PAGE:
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Alize ratings
Quality on a good day: 3.0
Consistency of Surf: 4.0
Difficulty Level: 1.0
Crowds: 3.0

Overall: 3.2

See all 18 ratings

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Surf Report Feed

Alize Swell Statistics, Winter: All Swell – Any Wind

The rose diagram illustrates the combination of swells directed at Alize over a normal northern hemisphere winter. It is based on 6931 NWW3 model predictions since 2006 (values every 3 hours). The wave model does not forecast wind or surf right at the coast so we have chosen the optimum grid node based on what we know about Alize. In the case of Alize, the best grid node is 35 km away (22 miles).

The rose diagram describes the distribution of swell sizes and swell direction, while the graph at the bottom shows the same thing but without direction information. Five colours show increasing wave sizes. The smallest swells, less than 0.5m (1.5 feet), high are coloured blue. These were forecast only 4% of the time. Green and yellow illustrate increasing swell sizes and red represents the largest swells, greater than >3m (>10ft). In each graph, the area of any colour is proportional to how frequently that size swell was forecast.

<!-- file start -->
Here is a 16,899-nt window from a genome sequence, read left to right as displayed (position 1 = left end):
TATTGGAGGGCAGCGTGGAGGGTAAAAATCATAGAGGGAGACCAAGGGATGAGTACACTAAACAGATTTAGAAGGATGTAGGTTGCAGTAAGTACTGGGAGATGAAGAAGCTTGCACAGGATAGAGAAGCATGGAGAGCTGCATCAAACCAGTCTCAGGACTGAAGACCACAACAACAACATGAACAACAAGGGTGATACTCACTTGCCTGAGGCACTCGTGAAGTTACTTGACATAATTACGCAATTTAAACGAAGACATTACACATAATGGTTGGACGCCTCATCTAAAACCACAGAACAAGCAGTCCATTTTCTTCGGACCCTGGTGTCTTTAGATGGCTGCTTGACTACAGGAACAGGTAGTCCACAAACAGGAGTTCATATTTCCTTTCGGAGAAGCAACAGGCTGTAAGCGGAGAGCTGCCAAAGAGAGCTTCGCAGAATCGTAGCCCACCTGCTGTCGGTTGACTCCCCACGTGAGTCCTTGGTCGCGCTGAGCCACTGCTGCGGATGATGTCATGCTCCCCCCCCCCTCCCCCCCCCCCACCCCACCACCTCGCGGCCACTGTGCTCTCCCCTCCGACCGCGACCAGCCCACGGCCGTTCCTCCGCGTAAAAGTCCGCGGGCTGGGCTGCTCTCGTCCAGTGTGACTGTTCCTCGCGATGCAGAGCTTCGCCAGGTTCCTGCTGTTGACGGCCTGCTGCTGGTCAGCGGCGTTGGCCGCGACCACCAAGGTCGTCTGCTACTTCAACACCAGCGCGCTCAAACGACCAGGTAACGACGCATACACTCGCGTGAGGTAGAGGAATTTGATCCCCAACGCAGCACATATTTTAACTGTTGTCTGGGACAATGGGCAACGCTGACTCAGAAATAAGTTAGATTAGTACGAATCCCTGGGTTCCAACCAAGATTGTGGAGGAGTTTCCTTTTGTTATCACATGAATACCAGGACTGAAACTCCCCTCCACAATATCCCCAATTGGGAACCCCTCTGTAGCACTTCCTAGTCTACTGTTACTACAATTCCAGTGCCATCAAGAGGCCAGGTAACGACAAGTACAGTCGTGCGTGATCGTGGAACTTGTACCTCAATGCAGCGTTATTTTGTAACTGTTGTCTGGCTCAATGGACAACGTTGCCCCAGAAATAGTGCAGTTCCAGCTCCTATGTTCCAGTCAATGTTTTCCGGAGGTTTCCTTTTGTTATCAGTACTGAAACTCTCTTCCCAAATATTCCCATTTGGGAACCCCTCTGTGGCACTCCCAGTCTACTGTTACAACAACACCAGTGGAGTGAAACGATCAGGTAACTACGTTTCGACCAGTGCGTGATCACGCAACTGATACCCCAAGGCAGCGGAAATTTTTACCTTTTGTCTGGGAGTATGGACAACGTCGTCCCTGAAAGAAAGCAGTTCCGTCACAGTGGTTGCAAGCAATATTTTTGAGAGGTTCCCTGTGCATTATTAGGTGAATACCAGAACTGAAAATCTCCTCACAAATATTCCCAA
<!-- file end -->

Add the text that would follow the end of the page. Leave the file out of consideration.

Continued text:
The diagram suggests that the most common swell direction, shown by the longest spokes, was NE, whereas the the most common wind blows from the E. Because the wave model grid is away from the coast, sometimes a strong offshore wind blows largest waves away from Alize and out to sea. We lump these in with the no surf category of the bar chart. To avoid confusion we don't show these in the rose plot. Because wind determines whether or not waves are good for surfing at Alize, you can load a different image that shows only the swells that were predicted to coincide with glassy or offshore wind conditions. During a typical northern hemisphere winter, swells large enough to cause clean enough to surf waves at Alize run for about 96% of the time.

IMPORTANT: Beta version feature! Swell heights are open water values from NWW3. There is no attempt to model near-shore effects. Coastal wave heights will generally be less, especially if the break does not have unobstructed exposure to the open ocean.